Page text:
The effects of probiotics on depressive symptoms in humans: a systematic review
Wallace C. J. K, and Milev, R.
Annals of General Psychiatry, 16(1), 14.(2017)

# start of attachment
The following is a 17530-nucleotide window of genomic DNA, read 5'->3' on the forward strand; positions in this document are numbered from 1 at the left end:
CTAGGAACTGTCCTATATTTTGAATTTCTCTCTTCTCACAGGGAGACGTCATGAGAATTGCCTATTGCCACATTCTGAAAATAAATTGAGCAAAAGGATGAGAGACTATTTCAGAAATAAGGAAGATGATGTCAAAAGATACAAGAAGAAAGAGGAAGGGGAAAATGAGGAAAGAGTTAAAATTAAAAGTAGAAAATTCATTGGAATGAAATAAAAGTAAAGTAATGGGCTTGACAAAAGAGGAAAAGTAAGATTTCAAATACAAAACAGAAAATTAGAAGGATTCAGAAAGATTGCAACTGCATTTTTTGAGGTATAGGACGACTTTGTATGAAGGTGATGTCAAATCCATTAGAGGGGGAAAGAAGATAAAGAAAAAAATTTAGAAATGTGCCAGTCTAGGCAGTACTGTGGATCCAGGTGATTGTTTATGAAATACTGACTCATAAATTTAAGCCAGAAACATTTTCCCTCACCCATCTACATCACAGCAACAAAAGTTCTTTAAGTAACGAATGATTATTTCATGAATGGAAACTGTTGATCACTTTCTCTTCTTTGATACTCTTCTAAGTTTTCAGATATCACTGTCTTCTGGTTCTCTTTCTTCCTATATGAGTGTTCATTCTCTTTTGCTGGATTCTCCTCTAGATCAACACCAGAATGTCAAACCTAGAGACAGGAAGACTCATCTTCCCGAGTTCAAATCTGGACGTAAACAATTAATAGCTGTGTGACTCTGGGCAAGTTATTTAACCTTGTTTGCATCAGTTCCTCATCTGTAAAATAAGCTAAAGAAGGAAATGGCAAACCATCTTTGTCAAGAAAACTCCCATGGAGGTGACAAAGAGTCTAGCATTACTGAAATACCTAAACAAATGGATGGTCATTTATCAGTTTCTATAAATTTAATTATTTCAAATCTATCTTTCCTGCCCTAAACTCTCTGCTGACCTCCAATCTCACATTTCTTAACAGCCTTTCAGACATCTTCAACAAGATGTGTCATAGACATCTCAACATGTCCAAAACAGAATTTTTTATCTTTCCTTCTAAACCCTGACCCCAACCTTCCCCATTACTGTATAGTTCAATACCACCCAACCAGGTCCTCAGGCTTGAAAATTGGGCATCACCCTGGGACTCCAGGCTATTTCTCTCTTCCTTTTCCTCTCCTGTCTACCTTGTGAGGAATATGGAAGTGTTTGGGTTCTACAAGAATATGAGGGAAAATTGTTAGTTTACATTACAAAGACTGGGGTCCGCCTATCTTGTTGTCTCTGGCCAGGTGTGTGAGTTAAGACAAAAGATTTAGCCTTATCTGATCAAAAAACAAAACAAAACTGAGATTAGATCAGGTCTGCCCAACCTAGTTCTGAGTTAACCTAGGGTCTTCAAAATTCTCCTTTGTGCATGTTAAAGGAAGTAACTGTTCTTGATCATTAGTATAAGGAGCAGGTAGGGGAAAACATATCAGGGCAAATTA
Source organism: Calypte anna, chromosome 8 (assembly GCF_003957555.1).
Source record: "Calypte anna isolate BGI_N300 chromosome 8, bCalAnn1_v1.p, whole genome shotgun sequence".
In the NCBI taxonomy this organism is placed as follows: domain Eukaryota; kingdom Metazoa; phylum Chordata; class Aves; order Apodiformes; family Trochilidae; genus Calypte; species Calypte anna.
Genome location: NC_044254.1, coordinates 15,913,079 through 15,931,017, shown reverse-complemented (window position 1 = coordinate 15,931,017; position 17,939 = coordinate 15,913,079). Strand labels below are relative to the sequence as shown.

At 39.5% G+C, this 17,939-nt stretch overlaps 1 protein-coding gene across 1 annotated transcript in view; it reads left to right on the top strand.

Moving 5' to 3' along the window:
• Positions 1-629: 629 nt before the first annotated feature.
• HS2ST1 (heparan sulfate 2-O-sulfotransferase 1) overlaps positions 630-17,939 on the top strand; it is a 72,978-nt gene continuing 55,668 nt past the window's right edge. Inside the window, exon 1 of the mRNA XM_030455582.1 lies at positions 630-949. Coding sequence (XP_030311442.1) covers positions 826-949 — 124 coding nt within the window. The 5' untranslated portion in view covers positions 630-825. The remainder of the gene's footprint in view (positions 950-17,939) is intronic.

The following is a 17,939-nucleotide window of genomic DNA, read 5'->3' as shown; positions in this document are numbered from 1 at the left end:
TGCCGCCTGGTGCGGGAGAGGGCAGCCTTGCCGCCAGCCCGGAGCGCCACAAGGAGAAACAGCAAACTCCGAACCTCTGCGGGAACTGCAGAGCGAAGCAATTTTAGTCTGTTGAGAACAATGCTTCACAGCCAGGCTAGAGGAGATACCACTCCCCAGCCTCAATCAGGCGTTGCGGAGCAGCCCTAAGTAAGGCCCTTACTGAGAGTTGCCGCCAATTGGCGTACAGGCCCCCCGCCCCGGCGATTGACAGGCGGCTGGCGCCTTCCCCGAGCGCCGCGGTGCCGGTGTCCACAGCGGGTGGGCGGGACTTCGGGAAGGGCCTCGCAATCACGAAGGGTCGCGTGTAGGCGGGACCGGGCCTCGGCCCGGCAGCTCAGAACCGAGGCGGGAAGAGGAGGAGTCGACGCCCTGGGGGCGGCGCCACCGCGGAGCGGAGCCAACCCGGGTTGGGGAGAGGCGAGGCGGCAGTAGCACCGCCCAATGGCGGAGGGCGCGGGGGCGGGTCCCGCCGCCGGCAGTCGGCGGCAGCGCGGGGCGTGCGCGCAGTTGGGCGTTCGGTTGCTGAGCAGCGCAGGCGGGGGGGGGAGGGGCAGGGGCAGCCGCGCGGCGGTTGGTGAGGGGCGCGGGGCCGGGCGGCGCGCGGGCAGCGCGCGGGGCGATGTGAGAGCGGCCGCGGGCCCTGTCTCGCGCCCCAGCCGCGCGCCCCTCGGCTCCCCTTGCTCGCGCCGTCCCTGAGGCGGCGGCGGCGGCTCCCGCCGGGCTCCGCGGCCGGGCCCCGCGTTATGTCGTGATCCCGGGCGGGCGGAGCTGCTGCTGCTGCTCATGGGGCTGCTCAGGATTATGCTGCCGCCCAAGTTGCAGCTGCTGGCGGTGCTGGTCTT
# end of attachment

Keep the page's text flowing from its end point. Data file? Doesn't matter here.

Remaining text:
Patients suffering from major depressive disorder (MDD) experience significant mood, anxiety and cognitive symptoms. As a result, (MDD) can significantly impair the daily functioning of these patients. The underlying cause of this complex psychiatric disorder is still unknown. In the last decade, research has revealed that the gastrointestinal tract communicates with the central nervous system, referred to as the ‘gut-brain axis’. Furthermore, several central nervous system disorders such as MDD have been linked to changes in the gut microbiota. Probiotics are known for their ability to influence the gut microbiota composition. For this reason, probiotics have received much attention as a potential new antidepressant treatment. Several rodent studies have already demonstrated the ability of probiotics to alter neurotransmitter activity (the chemicals by which cell from the central nervous system communicate). Moreover, by regulation critical neurotransmitters implicated in depression, probiotics also positively impact the central nervous system. Furthermore, probiotic consumption was shown to induce behavioral and psychological changes such as reduced anxiety- and depressive-like behaviors. The effect of probiotics on symptoms of MDD has also been assessed in human studies and a recent systematic review analyzed the current body of research (1). The majority of the studies showed positive results on all measures of MDD, with reduced anxiety symptoms and an improved mood. However, the strain of probiotic, the dosing and duration of treatment varied widely and additional double-blind randomized trials are needed to further determine the effect of probiotics in treating or alleviating symptoms of depression. Nonetheless, the evidence for probiotics alleviating depressive symptoms is compelling and probiotic consumption might offer a new, therapeutic option to treat MD